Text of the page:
Even if frustration, embarrassement, and feeling lost is at the surface of what a parent is experiencing in that moment, Kasheena explains, deep down they’re feeling this sorrow and sense of loss for what is happening. When we are in those moments with our children we forget that our children are wondering where their relationship went with that teacher and why that teacher isn’t in that building anymore. Having somebody to join in that knowing of losing the teacher who understands them and makes them feel safe, and allowing that feeling can be lost because of the external things we have to do and put on our kids.
I really want them to understand that it’s that emotional availability that supports the little one. Nothing else. Very little else. It’s that emotional availability of you as a person, then as a parent, that really is what can create so many shifts. And it’s the time to be able to do that…to have the feeling that you have the time to be able to do that.
Staying in the Moment
Kasheena makes an effort to work on that. Dig past the surface feelings until you get to the raw emotions. It’s hard for everybody, especially if there are siblings waiting impatiently, but just acknowledge that this is where we’re at today and this is ok. Even though one person is presenting as being overwhelmed and dysregulated, everyone there has been in that experience for the duration, so everyone can connect and calm down together, then move on. It’s about exaggerating the experience, slowing down the sitting in that feeling that leads to the elongation of the emotional experience so they feel it. It’s sitting in that state of discomfort, like stretching that rubber band, which is where the growth happens. The taking the time of sitting in the feeling leads to the elongating.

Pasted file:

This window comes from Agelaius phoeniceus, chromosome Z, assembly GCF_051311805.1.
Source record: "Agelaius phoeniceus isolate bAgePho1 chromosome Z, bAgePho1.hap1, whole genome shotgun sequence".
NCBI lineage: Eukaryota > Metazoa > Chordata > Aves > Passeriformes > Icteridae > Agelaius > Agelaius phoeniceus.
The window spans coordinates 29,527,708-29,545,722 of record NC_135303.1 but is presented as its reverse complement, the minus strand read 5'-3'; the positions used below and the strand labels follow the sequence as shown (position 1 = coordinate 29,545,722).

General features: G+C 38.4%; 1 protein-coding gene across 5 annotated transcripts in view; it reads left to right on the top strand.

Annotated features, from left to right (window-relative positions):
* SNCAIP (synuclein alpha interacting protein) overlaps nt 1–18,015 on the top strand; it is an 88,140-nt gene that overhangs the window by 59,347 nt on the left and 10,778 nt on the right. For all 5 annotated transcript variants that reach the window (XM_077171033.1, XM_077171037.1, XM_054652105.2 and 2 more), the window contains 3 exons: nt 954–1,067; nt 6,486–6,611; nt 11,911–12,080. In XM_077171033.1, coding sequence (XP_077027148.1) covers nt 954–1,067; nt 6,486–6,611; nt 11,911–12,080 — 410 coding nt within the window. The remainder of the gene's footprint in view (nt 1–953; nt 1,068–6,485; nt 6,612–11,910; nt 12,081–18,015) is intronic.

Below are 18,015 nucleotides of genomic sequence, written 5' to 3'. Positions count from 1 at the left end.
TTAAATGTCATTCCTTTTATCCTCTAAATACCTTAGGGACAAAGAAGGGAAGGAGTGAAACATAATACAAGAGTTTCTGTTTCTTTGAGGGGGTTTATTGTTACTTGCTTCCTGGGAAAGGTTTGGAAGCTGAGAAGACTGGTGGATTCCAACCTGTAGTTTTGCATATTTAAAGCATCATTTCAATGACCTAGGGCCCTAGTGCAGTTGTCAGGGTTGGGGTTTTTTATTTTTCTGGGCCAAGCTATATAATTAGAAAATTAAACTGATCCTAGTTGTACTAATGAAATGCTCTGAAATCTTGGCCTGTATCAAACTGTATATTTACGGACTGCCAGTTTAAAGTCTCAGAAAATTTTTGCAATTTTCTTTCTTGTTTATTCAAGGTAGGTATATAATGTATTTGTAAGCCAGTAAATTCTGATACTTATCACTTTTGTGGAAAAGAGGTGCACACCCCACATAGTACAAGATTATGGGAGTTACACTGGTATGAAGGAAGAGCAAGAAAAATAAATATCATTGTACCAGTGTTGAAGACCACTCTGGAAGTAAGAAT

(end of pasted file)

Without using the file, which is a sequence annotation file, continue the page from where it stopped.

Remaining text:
We’re uncomfortable staying in those hard cases. Without being conscious about it, we are transferring that discomfort to the little ones, making them jump over feeling sad, and jumping over feeling frustrated, rather than experiencing it with them. Us experiencing it with them, gives them greater meaning and feeling safe in an emotional state that might not feel very known. As a child they may not have all of the cognitive pieces to feel that emotion. So having someone safe there supporting them, allows them to feel safe in that moment.
And the more you give the child the opportunity for those experiences, then the more they will have the opportunity to feel comfortable in them and this leads to them being able to generalize to other environments and situations. People think sometimes that indulging their feelings will make them act out more, but actually if you indulge them, it helps them begin to understand their emotions better and be able to know in what contexts they’re appropriate to display. Our kids learn this anyway. We allow them to feel so they can learn and understand how to self-regulate.
Processing emotions is a journey and a progression, and the start is sitting in that emotion in each moment, because you can’t make modifications to something that you don’t know. As the child’s co-regulator, we are having those experiences with them in different settings so they’re starting to make the modifications and they’re getting feedback about when they feel safe to understand what’s happening with them and how they move through it–not past it.
This week’s PRACTICE TIP:
This week let’s think about checking in with ourselves when our child is dysregulated. Are we also feeling dysregulated?
For example: Allow yourself to name, in your head, or out loud, what you are feeling in the moment: I’m stressed. I’m angry. I’m frustrated. I feel rushed. Recognizing your own experience in that moment will open up your availability to your child’s emotional experience in that moment.
Thank you to Kasheena for sharing these helpful insights and tips about creating opportunities for our children to feel and how we can co-regulate their emotions with them in order to foster their capacity to self-regulate. I hope that you learned something valuable and will share it on Facebook or Twitter and feel free to share relevant experiences, questions, or comments in the Comments section below. Stay tuned for the next podcast in two weeks.
Until next week, here’s to choosing play and experiencing joy everyday!